### diff src/ProgLang.v @ 510:fd6ec9b2dccb

Finished last pass through the book before beginning the MIT Press editorial process
author Adam Chlipala Wed, 13 Feb 2013 10:22:18 -0500 6252dd4540a9 ed829eaa91b2
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```--- a/src/ProgLang.v	Tue Feb 12 11:14:52 2013 -0500
+++ b/src/ProgLang.v	Wed Feb 13 10:22:18 2013 -0500
@@ -299,7 +299,7 @@
induction e; pl.
Qed.

-  (** The lemma statement is a mouthful, with all its details of typing contexts and substitutions.  It is usually prudent to state a final theorem in as simple a way as possible, to help your readers believe that you have proved what they expect.  We do that here for the simple case of terms with empty typing contexts. *)
+  (** The lemma statement is a mouthful, with all its details of typing contexts and substitutions.  It is usually prudent to state a final theorem in as simple a way as possible, to help your readers believe that you have proved what they expect.  We follow that advice here for the simple case of terms with empty typing contexts. *)

Theorem unletSound : forall t (e : term nil t),
termDenote (unlet e HNil) HNil = termDenote e HNil.
@@ -313,7 +313,7 @@

(** * Parametric Higher-Order Abstract Syntax *)

-(** In contrast to first-order encodings,%\index{higher-order syntax}% _higher-order_ encodings avoid explicit modeling of variable identity.  Instead, the binding constructs of an%\index{object language}% _object language_ (the language being formalized) can be represented using the binding constructs of the%\index{meta language}% _meta language_ (the language in which the formalization is done).  The best known higher-order encoding is called%\index{higher-order abstract syntax}\index{HOAS}% _higher-order abstract syntax_ (HOAS) %\cite{HOAS}%, and we can start by attempting to apply it directly in Coq. *)
+(** In contrast to first-order encodings,%\index{higher-order syntax}% _higher-order_ encodings avoid explicit modeling of variable identity.  Instead, the binding constructs of an%\index{object language}% _object language_ (the language being formalized) can be represented using the binding constructs of the%\index{meta language}% _meta language_ (the language in which the formalization is done).  The best known higher-order encoding is called%\index{higher-order abstract syntax}% _higher-order abstract syntax_ (HOAS) %\cite{HOAS}%, and we can start by attempting to apply it directly in Coq. *)

Module HigherOrder.

@@ -332,7 +332,7 @@

However, Coq rejects this definition for failing to meet the %\index{strict positivity requirement}%strict positivity restriction.  For instance, the constructor [Abs] takes an argument that is a function over the same type family [term] that we are defining.  Inductive definitions of this kind can be used to write non-terminating Gallina programs, which breaks the consistency of Coq's logic.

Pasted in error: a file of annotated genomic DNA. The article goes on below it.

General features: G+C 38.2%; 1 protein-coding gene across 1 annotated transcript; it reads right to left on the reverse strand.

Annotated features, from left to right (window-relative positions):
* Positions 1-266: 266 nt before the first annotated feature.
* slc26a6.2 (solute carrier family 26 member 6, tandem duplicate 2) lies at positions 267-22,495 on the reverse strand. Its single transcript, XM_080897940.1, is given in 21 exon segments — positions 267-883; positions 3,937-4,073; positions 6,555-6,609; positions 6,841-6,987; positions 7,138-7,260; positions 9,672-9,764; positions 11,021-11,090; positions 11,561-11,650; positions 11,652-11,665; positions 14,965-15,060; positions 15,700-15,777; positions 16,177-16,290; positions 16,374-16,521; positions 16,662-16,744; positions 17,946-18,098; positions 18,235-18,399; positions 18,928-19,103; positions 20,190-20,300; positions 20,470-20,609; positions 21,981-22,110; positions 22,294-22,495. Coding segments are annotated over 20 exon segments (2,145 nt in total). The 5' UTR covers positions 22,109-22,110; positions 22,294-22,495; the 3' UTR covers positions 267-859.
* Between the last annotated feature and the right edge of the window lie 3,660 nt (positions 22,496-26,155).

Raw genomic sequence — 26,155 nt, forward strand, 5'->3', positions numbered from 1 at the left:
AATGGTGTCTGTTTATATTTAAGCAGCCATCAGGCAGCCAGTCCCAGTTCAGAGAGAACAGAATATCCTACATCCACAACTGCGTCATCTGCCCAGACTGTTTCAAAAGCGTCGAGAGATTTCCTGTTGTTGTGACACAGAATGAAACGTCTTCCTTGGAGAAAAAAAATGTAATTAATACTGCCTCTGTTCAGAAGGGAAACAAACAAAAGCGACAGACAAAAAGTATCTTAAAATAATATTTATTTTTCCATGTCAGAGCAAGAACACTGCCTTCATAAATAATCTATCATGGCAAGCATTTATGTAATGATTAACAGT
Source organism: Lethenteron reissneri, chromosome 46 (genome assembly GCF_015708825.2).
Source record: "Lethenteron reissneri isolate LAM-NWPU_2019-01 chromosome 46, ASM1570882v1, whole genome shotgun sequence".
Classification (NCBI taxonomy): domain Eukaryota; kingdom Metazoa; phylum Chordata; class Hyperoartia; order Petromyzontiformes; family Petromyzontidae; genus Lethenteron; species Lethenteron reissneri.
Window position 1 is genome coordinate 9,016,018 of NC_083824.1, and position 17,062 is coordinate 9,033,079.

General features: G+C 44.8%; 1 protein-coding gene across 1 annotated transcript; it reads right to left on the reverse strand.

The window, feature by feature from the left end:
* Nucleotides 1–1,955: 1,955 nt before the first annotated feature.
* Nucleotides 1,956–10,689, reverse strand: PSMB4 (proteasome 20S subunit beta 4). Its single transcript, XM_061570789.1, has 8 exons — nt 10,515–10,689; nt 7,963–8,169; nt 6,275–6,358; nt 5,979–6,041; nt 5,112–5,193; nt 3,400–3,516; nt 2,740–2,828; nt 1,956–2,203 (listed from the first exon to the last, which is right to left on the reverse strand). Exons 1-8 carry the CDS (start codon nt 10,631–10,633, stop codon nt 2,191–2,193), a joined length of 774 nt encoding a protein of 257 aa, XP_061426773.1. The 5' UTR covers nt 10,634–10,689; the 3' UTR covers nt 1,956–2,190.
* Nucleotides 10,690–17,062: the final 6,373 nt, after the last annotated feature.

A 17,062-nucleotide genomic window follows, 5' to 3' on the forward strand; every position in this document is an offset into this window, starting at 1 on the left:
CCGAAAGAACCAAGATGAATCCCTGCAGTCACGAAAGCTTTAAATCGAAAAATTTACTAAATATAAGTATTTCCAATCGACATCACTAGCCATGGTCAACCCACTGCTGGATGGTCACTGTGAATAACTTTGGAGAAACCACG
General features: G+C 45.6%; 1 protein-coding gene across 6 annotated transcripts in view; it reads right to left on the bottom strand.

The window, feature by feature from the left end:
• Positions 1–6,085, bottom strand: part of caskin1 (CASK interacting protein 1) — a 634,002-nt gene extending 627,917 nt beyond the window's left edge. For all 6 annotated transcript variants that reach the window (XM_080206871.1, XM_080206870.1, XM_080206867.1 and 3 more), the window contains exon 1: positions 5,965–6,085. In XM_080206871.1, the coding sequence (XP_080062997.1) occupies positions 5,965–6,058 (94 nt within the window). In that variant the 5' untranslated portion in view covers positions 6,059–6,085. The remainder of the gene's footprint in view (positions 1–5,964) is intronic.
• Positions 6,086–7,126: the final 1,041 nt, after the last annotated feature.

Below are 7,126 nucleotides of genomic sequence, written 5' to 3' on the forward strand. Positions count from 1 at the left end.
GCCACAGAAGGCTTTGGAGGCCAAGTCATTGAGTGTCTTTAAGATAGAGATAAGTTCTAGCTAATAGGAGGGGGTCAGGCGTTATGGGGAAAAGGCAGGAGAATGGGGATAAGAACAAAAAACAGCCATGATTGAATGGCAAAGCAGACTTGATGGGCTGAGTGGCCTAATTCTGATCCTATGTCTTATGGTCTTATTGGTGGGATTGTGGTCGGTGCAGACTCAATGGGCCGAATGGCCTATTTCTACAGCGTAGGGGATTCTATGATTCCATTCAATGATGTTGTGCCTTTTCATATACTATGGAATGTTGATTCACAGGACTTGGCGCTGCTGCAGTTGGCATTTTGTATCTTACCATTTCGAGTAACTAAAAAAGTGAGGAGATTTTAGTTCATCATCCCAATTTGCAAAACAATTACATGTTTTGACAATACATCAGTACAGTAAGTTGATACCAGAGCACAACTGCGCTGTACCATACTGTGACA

-   An alternate higher-order encoding is%\index{parametric higher-order abstract syntax}\index{PHOAS}% _parametric HOAS_, as introduced by Washburn and Weirich%~\cite{BGB}% for Haskell and tweaked by me%~\cite{PhoasICFP08}% for use in Coq.  Here the idea is to parameterize the syntax type by a type family standing for a _representation of variables_. *)
+   An alternate higher-order encoding is%\index{parametric higher-order abstract syntax}\index{PHOAS|see{parametric higher-order abstract syntax}}% _parametric HOAS_, as introduced by Washburn and Weirich%~\cite{BGB}% for Haskell and tweaked by me%~\cite{PhoasICFP08}% for use in Coq.  Here the idea is to parameterize the syntax type by a type family standing for a _representation of variables_. *)

Section var.
Variable var : type -> Type.
@@ -367,7 +367,7 @@
Example three_the_hard_way : Term Nat := fun var =>
App (App (add var) (Const 1)) (Const 2).

-  (** The argument [var] does not even appear in the function body for [add].  How can that be?  By giving our terms expressive types, we allow Coq to infer many arguments for us.  In fact, we do not even need to name the [var] argument!  Even though these formal parameters appear as underscores, they _are_ mentioned in the function bodies that type inference calculates. *)
+  (** The argument [var] does not even appear in the function body for [add].  How can that be?  By giving our terms expressive types, we allow Coq to infer many arguments for us.  In fact, we do not even need to name the [var] argument! *)

Example add' : Term (Func Nat (Func Nat Nat)) := fun _ =>
Abs (fun x => Abs (fun y => Plus (Var x) (Var y))).
@@ -375,6 +375,8 @@
Example three_the_hard_way' : Term Nat := fun _ =>
App (App (add' _) (Const 1)) (Const 2).

+  (** Even though the [var] formal parameters appear as underscores, they _are_ mentioned in the function bodies that type inference calculates. *)
+

(** ** Functional Programming with PHOAS *)
```